Mr. Juran (Slovakia) said that official figures from 2011 indicated that there were around 2,000 Muslims in the country, although the actual figure probably lay between 3,000 and 5,000. Many of those Muslims had lived in Slovakia for at least a generation; they were educated and integrated into society. The country had recently held a conference entitled “Migration: Religions without Borders”, aimed at addressing the European migrant crisis through religion and culture. The Ministry of Culture had invited the members of a Muslim organization to participate, but they had refused. Lastly, there was no law that prohibited the existence or building of mosques in the country. One mosque did exist in a converted building, although the Muslim community preferred to worship in other premises, which they were able to operate without interference or restriction.

The meeting was suspended at 11.30 a.m. and resumed at 11.45 a.m.

Mr. Calí Tzay (Country Rapporteur) said that he would welcome more information on the steps that were taken by the State party to ensure that the many legislative changes, policies and programmes that had been referred to by the delegation were being implemented. Specific examples in that regard would be especially welcome.

He commended the State party for its decision to prohibit the automatic placement of Roma children in special schools but was concerned by reports that schools could still send Roma children who were not performing well to segregated special schools. The efforts made by some ethnically Slovak towns to build walls to exclude their Roma neighbours were another troubling indicator of ongoing segregation. In addition, he wondered what kind of attitude the people of Slovakia could have towards Islam and Muslims if even prominent figures like the Prime Minister were willing to tell the press that Islam and Muslims had no place in his country.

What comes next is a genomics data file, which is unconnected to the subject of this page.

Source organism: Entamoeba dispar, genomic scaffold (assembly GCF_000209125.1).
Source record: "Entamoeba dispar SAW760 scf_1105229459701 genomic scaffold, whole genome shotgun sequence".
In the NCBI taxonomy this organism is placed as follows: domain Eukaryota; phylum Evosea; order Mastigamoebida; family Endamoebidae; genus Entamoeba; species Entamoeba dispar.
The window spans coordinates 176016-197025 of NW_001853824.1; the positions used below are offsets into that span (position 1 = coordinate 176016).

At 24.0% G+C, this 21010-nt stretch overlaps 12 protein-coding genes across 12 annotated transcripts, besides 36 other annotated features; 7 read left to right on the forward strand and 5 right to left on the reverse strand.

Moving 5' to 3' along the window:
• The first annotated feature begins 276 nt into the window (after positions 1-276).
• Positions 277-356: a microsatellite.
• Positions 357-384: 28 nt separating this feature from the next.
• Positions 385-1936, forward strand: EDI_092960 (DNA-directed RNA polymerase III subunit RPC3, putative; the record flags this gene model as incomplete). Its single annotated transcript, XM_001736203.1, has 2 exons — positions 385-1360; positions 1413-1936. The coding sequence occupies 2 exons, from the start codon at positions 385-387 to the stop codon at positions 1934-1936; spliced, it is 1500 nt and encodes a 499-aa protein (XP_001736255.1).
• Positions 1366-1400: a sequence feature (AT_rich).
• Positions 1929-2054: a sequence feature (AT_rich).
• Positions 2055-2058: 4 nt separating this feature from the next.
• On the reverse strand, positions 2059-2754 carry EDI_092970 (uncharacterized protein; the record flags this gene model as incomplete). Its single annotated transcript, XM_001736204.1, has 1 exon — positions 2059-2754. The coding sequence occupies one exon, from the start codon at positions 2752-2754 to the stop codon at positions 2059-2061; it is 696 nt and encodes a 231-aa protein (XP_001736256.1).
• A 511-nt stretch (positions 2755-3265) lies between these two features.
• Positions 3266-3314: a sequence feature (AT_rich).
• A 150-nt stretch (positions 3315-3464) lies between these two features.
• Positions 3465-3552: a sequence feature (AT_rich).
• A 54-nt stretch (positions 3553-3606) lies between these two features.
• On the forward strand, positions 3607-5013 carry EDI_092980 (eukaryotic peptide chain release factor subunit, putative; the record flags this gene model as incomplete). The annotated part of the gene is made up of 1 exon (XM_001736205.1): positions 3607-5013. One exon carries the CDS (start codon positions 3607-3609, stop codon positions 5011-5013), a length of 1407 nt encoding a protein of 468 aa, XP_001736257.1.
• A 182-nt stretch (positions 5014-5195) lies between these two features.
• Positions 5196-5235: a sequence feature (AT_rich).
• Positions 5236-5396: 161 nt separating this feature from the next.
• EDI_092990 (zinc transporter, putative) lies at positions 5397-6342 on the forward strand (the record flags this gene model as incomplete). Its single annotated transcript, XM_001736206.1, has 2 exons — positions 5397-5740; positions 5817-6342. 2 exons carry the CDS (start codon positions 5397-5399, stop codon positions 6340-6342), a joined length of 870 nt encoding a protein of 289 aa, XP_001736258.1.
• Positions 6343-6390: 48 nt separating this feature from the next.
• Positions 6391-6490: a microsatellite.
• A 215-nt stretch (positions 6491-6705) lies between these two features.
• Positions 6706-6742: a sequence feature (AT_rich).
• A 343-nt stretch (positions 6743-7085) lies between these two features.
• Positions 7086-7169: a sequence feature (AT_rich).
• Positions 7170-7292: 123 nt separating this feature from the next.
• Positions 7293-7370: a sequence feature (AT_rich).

He would welcome additional information on the compensation available to persons whose rights were violated by health-care or other personnel. He wished to know, for instance, whether it was necessary to submit a claim for compensation to the courts and how long it took to adjudicate such claims. He also wondered whether the medical personnel who had performed the forced sterilizations for which the State party had been ordered to pay compensation had been prosecuted or punished.

The adoption of a 2016–2018 plan to improve the educational outcomes of Roma children was a welcome development. It would be interesting to know whether the plan appeared to be achieving the desired results. The delegation could also provide more information on the schools that were open to all students, including Roma.

Mr. Ravasz (Slovakia) said that a characteristic of the current Slovak Government was that it attempted to make legal changes that would produce long-term strategic benefits. Efforts to combat segregation, for instance, were made when children were still young. After the publication of a troubling report indicating that only about a third of the children from marginalized Roma communities enrolled in kindergarten, the Government had immediately decided to make kindergarten attendance free for needy children. The Government also had plans to make one year of kindergarten compulsory.